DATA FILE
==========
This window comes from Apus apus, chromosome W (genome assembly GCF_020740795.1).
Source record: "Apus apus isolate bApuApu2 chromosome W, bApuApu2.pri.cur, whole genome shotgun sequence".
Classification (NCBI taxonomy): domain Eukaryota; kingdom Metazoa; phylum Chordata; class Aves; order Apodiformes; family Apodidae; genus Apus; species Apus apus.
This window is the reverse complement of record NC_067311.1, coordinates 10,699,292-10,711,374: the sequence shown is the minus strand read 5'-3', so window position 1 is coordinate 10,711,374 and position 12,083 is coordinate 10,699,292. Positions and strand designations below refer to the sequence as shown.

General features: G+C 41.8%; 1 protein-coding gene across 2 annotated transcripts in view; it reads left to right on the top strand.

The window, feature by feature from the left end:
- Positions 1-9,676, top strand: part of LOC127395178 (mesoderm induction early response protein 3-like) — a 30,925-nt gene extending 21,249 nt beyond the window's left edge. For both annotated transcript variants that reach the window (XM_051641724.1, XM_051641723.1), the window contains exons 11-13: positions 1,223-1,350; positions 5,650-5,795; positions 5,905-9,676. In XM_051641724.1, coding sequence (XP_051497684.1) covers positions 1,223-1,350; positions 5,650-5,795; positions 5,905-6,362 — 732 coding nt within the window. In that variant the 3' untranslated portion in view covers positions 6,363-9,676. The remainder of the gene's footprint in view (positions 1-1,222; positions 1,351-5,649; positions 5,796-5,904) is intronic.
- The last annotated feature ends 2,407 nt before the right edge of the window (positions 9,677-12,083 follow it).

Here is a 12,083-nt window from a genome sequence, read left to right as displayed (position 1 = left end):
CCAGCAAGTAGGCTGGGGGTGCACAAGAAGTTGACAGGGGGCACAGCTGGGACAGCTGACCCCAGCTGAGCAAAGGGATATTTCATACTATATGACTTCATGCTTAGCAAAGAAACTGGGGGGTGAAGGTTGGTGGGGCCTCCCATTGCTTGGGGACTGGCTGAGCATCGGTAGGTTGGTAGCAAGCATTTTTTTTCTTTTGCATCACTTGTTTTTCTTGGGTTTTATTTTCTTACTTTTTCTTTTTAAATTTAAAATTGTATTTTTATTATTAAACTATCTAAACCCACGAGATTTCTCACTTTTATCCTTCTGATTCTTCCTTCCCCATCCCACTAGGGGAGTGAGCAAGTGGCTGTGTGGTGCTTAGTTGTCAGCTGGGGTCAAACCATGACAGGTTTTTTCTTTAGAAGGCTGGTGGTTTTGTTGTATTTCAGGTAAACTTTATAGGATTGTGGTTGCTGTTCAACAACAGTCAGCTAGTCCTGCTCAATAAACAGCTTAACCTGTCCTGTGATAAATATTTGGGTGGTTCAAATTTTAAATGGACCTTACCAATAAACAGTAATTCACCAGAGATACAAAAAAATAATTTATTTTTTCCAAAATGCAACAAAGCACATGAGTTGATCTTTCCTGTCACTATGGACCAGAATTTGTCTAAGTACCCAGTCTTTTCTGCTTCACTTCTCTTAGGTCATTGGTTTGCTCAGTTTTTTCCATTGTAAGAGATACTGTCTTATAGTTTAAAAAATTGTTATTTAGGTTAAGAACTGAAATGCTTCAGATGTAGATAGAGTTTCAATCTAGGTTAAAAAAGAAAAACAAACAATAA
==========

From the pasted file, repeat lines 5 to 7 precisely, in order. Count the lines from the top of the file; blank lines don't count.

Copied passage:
General features: G+C 41.8%; 1 protein-coding gene across 2 annotated transcripts in view; it reads left to right on the top strand.

The window, feature by feature from the left end:
- Positions 1-9,676, top strand: part of LOC127395178 (mesoderm induction early response protein 3-like) — a 30,925-nt gene extending 21,249 nt beyond the window's left edge. For both annotated transcript variants that reach the window (XM_051641724.1, XM_051641723.1), the window contains exons 11-13: positions 1,223-1,350; positions 5,650-5,795; positions 5,905-9,676. In XM_051641724.1, coding sequence (XP_051497684.1) covers positions 1,223-1,350; positions 5,650-5,795; positions 5,905-6,362 — 732 coding nt within the window. In that variant the 3' untranslated portion in view covers positions 6,363-9,676. The remainder of the gene's footprint in view (positions 1-1,222; positions 1,351-5,649; positions 5,796-5,904) is intronic.